It’s fair to say there’s a range of responses people give when you ask them about their college experience. Some people are strong defenders, shutting down all complaints about their halls, whether they actually get on with their roommate, and declaring they absolutely love college meals (unless, of course, you are self-catered – this bodes a slightly different story). Others act as half-hearted college reps amidst the ongoing question of which college really is the best.
Undoubtedly, the college system is often one of the main draws for people applying to Durham. But why is this? If I was to create a montage of my first year experience, the majority of my reflections would revolve around a central point: living in college. From moving into my college room for the first time, meeting flatmates and the myriad of events that followed, college really does become a home that intertwines itself into the very core of the Durham experience. It forms, shapes and determines the student experience whether you’re living in college now, looking to return next year or even living out.
So what works about it? What doesn’t? Can we say that it is ‘perfectly flawed’?
Firstly, for those in catered colleges there’s a certain comfort in knowing that you’re cooked for. No last minute dash to the shops or stress about cooking, and the chance to socialise with your friends is basically already scheduled into your day. It can help to foster a real community spirit, and many people in the throes of cooking for themselves when living out for the first time yearn for the days when they rolled out of bed and a meal was waiting for them. However, last year the Palatinate released a disconcerting report about the state of reheated food in St Aidan’s College that didn’t cast the catering experience in the best light, and arguably the liberty that many self-catered students have of cooking at any time of the day or night is somewhat compromised for catered students who adhere to a fairly narrow window of food times.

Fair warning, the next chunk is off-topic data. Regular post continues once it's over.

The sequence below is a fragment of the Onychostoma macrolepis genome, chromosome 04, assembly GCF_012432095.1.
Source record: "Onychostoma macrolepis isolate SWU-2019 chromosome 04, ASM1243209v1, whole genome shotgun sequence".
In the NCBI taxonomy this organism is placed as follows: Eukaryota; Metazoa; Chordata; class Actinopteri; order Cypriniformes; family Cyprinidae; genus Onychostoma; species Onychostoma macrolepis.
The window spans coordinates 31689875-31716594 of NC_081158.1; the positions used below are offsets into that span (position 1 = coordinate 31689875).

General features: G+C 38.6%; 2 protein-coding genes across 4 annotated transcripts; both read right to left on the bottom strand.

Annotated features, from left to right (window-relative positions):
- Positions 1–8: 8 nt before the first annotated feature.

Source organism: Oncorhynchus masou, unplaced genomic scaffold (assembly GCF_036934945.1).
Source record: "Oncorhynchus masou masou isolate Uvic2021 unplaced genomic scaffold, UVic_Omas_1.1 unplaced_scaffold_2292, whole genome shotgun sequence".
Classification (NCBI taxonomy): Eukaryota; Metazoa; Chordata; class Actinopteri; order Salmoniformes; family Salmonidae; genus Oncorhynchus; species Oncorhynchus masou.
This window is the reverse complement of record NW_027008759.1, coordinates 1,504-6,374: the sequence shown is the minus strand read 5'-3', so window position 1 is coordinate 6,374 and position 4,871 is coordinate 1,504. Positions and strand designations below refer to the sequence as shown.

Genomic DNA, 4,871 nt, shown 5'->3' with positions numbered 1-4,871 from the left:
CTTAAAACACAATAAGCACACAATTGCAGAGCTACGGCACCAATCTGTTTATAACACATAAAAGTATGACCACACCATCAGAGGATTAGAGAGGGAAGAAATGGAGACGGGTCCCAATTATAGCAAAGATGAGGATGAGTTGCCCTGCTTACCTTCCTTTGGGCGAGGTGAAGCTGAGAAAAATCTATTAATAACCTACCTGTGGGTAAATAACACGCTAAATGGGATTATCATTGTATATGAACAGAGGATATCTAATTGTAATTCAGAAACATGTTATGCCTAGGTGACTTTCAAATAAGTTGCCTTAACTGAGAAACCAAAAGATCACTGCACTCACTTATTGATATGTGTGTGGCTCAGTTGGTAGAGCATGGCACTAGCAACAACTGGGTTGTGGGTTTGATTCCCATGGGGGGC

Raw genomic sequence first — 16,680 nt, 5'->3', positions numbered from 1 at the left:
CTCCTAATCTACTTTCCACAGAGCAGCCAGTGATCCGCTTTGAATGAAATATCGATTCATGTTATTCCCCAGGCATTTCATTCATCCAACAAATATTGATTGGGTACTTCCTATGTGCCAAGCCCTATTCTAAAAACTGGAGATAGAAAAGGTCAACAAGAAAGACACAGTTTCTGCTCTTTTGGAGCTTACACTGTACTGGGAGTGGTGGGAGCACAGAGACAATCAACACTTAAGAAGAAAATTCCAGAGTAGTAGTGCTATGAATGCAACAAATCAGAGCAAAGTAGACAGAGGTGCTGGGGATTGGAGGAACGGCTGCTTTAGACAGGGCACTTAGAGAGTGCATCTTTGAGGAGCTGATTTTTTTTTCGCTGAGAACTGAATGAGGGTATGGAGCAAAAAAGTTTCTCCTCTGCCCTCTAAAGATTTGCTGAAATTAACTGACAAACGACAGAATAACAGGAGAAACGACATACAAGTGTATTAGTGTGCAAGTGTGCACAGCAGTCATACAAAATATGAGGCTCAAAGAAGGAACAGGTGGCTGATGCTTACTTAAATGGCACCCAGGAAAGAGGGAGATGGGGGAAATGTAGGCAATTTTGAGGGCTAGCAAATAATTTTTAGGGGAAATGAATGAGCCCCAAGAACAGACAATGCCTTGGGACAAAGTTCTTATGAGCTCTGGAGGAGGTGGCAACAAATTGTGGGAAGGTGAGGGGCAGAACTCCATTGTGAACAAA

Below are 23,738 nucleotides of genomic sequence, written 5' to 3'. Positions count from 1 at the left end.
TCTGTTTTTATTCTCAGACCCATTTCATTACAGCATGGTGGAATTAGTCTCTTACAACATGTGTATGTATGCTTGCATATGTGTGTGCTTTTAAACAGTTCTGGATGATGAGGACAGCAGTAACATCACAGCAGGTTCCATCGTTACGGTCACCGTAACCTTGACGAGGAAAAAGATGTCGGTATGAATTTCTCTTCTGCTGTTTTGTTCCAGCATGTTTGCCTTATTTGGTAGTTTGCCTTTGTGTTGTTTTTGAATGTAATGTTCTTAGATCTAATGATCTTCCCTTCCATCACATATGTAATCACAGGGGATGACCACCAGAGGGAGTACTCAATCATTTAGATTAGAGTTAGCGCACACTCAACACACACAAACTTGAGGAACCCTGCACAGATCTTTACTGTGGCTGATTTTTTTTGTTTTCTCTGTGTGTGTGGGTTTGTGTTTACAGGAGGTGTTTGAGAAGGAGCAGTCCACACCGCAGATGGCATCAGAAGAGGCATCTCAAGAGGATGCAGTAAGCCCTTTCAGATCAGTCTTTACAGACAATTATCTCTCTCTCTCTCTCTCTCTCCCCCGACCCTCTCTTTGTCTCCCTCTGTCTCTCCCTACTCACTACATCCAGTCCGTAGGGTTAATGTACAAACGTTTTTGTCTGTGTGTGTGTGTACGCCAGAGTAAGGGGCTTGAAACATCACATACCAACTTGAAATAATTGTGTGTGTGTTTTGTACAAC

Despite this, when living out the ease of college life is realised. You don’t have to worry about heating, the washing machine breaking (again) or dealing with any major issues yourself. Everything is there for you! Of course, as is with every experience, it’s unique to the person – but this ease can help with stress and further cements the college system as a great way to help new students settle into life by themselves. College acts, in some ways, as a safety net.
This extends to the fact that colleges facilitate a close community of students. As feelings of loneliness occur at high rates across the student population, the college system becomes pivotal in ensuring students have a space in which they feel connected in. This begs the following question: does the college system help abate feelings of loneliness at university?
Some people would argue that the collegiate system creates feelings of separation from other colleges, making it harder for people to meet others outside of their immediate circle forged by their college experience. However, the other side of this is that living in college means events are right on your doorstep, offering the opportunity to interact and form connections with others in an easier way. Also, the relatively small sizes of the colleges help to create a tight-knit atmosphere that really feels like home.
So, the college system is certainly not flawlessly perfect; Durham is currently 57th in the UK for accommodation in a recent survey (indicating the greater housing issue students are confronted with), and the student experience differs from college to college, year to year.
However, the college system here at Durham deserves to have its roots so firmly in the student experience; for many, it is perfectly flawed.